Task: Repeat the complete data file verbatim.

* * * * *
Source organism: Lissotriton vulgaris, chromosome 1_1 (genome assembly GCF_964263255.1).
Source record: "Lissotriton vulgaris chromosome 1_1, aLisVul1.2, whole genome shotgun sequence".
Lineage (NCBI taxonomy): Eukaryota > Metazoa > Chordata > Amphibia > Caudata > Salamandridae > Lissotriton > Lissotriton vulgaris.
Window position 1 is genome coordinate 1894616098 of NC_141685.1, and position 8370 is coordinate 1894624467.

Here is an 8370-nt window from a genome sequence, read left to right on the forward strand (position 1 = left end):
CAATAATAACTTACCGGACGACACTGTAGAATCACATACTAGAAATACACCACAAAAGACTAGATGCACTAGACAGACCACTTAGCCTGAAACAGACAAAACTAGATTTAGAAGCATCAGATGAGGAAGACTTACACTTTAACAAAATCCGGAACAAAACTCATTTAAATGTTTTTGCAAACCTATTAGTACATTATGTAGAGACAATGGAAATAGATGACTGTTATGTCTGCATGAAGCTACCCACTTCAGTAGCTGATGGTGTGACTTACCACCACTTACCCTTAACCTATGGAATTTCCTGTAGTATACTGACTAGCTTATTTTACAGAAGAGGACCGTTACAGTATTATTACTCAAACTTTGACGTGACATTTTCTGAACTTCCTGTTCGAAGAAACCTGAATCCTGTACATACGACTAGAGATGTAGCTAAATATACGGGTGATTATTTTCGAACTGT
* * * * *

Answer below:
Source organism: Lissotriton vulgaris, chromosome 1_1 (genome assembly GCF_964263255.1).
Source record: "Lissotriton vulgaris chromosome 1_1, aLisVul1.2, whole genome shotgun sequence".
Lineage (NCBI taxonomy): Eukaryota > Metazoa > Chordata > Amphibia > Caudata > Salamandridae > Lissotriton > Lissotriton vulgaris.
Window position 1 is genome coordinate 1894616098 of NC_141685.1, and position 8370 is coordinate 1894624467.

Here is an 8370-nt window from a genome sequence, read left to right on the forward strand (position 1 = left end):
CAATAATAACTTACCGGACGACACTGTAGAATCACATACTAGAAATACACCACAAAAGACTAGATGCACTAGACAGACCACTTAGCCTGAAACAGACAAAACTAGATTTAGAAGCATCAGATGAGGAAGACTTACACTTTAACAAAATCCGGAACAAAACTCATTTAAATGTTTTTGCAAACCTATTAGTACATTATGTAGAGACAATGGAAATAGATGACTGTTATGTCTGCATGAAGCTACCCACTTCAGTAGCTGATGGTGTGACTTACCACCACTTACCCTTAACCTATGGAATTTCCTGTAGTATACTGACTAGCTTATTTTACAGAAGAGGACCGTTACAGTATTATTACTCAAACTTTGACGTGACATTTTCTGAACTTCCTGTTCGAAGAAACCTGAATCCTGTACATACGACTAGAGATGTAGCTAAATATACGGGTGATTATTTTCGAACTGT